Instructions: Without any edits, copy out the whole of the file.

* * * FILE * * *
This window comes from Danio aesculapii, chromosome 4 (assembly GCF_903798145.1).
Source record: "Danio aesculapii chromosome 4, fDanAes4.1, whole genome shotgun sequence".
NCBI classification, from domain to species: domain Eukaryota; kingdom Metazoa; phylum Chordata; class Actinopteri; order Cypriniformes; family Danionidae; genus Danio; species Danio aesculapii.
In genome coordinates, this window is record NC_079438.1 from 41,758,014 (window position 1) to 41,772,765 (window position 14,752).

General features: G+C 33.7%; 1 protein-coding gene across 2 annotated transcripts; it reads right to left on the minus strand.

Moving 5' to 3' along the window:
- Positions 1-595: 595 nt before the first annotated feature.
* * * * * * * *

This window comes from Danio aesculapii, chromosome 4 (assembly GCF_903798145.1).
Source record: "Danio aesculapii chromosome 4, fDanAes4.1, whole genome shotgun sequence".
NCBI classification, from domain to species: domain Eukaryota; kingdom Metazoa; phylum Chordata; class Actinopteri; order Cypriniformes; family Danionidae; genus Danio; species Danio aesculapii.
In genome coordinates, this window is record NC_079438.1 from 41,758,014 (window position 1) to 41,772,765 (window position 14,752).

General features: G+C 33.7%; 1 protein-coding gene across 2 annotated transcripts; it reads right to left on the minus strand.

Moving 5' to 3' along the window:
- Positions 1-595: 595 nt before the first annotated feature.